Appendix B: Interview 2 Transcript, ‘Joanna’
A: Hello. My name is Aleksandra Chaber. Today I am going to interview my Polish friend ‘Joanna’ and we are going to discover the way she’s learned English language.
A: Hello Joanna
J: Hello Alex
A: How are you?
J: I am very well, thank you and yourself?
A: I am great, thank you! Can you tell us something about yourself?
J: Yes, sure, ee…my name is Joanna yes, as I have introduced myself, my surname is Sudzinska. I am 23 years. I came to London 3 years ago for purpose of studying. Yyy, my partner, he has been leaving here with his son for couple of years as well. I have been a step mother at the moment for 3 years and we are together participate in bringing up Szymon who is our step, who is my step step son who is 6.
A: Have you been studying English in Poland or you’ve learnt once you came here?
J: Well, my journey with English started when I was 6, when probably my mother she is an English academic teacher. She always put attention to how we speak in English and she always cared about our progress we made. So I have been studying English in Primary school, then Secondary School and after my Graduate Diploma I finally decided to continue my study at University so I eee made up my mind and I eee went to study English Philology.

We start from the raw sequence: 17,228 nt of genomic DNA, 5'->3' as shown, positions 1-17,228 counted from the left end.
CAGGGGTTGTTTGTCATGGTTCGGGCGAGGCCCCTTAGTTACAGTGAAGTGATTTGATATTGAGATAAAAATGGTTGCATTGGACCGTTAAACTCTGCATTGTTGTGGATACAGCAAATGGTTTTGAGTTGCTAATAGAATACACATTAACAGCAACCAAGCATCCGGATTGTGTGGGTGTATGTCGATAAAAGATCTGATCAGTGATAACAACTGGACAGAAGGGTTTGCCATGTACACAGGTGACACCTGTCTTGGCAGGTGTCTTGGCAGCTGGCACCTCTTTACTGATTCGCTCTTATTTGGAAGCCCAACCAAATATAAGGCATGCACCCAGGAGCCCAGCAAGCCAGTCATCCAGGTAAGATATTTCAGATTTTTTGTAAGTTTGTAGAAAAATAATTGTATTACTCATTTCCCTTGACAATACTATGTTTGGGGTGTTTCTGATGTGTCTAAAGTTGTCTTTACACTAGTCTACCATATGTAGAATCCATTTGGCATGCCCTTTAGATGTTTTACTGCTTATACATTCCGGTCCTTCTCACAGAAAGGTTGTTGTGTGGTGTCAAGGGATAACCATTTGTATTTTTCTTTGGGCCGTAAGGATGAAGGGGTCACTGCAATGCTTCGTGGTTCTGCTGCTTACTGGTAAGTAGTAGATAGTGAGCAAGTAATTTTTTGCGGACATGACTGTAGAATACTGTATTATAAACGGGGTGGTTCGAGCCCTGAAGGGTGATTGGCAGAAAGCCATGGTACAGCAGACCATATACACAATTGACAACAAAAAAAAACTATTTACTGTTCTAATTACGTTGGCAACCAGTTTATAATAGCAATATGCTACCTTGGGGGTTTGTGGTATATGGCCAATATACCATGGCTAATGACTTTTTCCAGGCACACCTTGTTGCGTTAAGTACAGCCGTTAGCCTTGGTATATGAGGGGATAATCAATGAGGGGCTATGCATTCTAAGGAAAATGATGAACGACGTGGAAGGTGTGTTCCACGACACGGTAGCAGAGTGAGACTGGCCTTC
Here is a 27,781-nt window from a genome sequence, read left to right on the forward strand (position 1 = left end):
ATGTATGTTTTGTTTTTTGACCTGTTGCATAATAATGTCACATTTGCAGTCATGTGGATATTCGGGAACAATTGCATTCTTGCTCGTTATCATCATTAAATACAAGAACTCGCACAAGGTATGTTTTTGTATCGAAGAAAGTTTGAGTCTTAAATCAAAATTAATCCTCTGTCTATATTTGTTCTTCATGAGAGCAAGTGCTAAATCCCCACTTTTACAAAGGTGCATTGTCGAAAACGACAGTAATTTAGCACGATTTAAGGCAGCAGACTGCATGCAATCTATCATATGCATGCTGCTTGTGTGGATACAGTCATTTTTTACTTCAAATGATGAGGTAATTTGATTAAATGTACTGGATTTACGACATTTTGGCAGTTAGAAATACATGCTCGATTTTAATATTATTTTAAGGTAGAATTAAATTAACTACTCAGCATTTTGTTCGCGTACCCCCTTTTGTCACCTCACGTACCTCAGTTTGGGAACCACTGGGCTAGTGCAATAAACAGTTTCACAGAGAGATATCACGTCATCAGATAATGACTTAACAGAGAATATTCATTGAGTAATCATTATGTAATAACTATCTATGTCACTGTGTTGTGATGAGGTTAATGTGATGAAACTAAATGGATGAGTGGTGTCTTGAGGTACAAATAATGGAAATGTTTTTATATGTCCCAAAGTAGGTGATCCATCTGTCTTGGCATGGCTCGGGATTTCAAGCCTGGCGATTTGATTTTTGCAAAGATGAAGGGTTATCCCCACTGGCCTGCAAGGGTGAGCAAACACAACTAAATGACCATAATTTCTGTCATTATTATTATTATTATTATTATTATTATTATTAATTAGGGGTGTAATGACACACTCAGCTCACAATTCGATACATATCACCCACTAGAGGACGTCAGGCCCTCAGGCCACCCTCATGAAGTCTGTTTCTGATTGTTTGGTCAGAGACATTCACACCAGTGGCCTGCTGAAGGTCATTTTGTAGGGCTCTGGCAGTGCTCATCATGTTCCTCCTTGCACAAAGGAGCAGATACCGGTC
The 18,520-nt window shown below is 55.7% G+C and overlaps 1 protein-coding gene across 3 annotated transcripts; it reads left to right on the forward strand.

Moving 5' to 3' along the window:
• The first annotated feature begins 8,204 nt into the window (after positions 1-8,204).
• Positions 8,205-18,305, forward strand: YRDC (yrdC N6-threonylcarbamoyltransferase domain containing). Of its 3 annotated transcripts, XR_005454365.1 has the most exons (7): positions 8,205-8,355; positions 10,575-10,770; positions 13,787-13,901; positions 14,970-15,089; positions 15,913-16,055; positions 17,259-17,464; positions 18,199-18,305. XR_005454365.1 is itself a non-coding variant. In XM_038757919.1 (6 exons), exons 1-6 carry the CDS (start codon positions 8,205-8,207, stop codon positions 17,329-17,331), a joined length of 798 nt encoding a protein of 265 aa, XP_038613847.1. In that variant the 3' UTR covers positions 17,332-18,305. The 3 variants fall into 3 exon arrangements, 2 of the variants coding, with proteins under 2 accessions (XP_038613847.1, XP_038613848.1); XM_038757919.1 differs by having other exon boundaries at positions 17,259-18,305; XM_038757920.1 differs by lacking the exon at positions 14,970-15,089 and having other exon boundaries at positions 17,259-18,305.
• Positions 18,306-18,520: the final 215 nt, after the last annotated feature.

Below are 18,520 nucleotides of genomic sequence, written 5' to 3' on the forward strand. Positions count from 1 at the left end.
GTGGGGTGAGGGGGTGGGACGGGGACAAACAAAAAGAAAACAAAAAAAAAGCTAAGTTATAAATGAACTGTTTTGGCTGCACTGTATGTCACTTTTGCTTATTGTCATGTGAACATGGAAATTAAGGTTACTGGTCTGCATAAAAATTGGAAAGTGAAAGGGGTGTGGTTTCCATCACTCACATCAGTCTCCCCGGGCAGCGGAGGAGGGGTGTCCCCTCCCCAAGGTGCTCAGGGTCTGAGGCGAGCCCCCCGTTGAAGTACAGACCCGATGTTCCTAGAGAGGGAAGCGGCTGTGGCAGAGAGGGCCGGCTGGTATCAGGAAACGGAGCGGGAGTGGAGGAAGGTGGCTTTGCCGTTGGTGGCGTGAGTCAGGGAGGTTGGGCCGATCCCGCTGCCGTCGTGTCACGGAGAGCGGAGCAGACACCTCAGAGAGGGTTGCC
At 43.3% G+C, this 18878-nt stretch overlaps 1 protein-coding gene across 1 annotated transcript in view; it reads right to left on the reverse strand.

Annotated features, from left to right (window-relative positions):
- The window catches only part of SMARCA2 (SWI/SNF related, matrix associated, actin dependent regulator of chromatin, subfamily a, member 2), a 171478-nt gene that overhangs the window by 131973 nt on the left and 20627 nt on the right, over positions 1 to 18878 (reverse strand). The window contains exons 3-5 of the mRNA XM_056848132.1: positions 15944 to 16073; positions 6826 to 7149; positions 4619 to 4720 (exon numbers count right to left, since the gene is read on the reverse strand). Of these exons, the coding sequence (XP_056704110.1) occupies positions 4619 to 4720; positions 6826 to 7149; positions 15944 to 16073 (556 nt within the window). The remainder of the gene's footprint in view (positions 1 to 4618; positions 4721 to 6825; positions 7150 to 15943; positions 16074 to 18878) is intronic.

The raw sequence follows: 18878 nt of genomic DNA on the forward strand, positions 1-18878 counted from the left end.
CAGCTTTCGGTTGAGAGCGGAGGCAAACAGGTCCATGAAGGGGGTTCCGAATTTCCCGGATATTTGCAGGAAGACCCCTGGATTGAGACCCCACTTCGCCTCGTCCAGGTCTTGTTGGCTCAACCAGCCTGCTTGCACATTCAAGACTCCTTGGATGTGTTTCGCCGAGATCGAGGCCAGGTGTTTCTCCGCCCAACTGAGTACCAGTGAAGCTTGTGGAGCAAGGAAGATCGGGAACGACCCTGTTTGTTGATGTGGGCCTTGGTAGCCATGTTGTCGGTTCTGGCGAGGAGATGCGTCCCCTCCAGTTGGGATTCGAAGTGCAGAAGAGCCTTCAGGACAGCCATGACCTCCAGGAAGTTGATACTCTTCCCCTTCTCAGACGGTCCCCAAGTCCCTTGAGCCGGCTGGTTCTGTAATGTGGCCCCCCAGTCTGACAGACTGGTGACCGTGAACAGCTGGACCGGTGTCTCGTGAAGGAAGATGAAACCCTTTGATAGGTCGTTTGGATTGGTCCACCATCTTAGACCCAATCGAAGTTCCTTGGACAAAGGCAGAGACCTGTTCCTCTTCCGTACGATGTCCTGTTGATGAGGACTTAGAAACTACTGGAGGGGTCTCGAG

A: Joanna, could you tell us more about the way you’ve learnt English?
J: Ok. As I’ve said my mother is an Academic teacher… eee ..,so she has been using lots of standard traditional methods of teaching language, such as books,Cds,Dvds.
I have also watched lots of American films to acquire vocabulary. I think that I am more the person who prefers studying from books, rather then learning in practice. I enjoy sitting and reading; different kind of literature in English and that is how I acquired English. Also I put lots of attention to grammar as I think it’s very important to acquiring the English skills. Like eee, I think very very useful think to say is ee when I study I enjoy piece and quite. I acquire lots of knowledge when eee I am sitting and reading and then learn by heart.
Next all my knowledge has to be applied constantly to variety of exercises. I think that the more practice you have with studying grammar the better your understanding and final result. Through studying grammar I familiarise myself with a new vocabulary. I also like to add that I also enjoy reading legal books. There are thousand of new sophisticated vocabularies with amaze me. For example, plenty of interesting judgments with complex sentences. My methods of learning the gra vocabulary it is by highlighting them and learning by heart.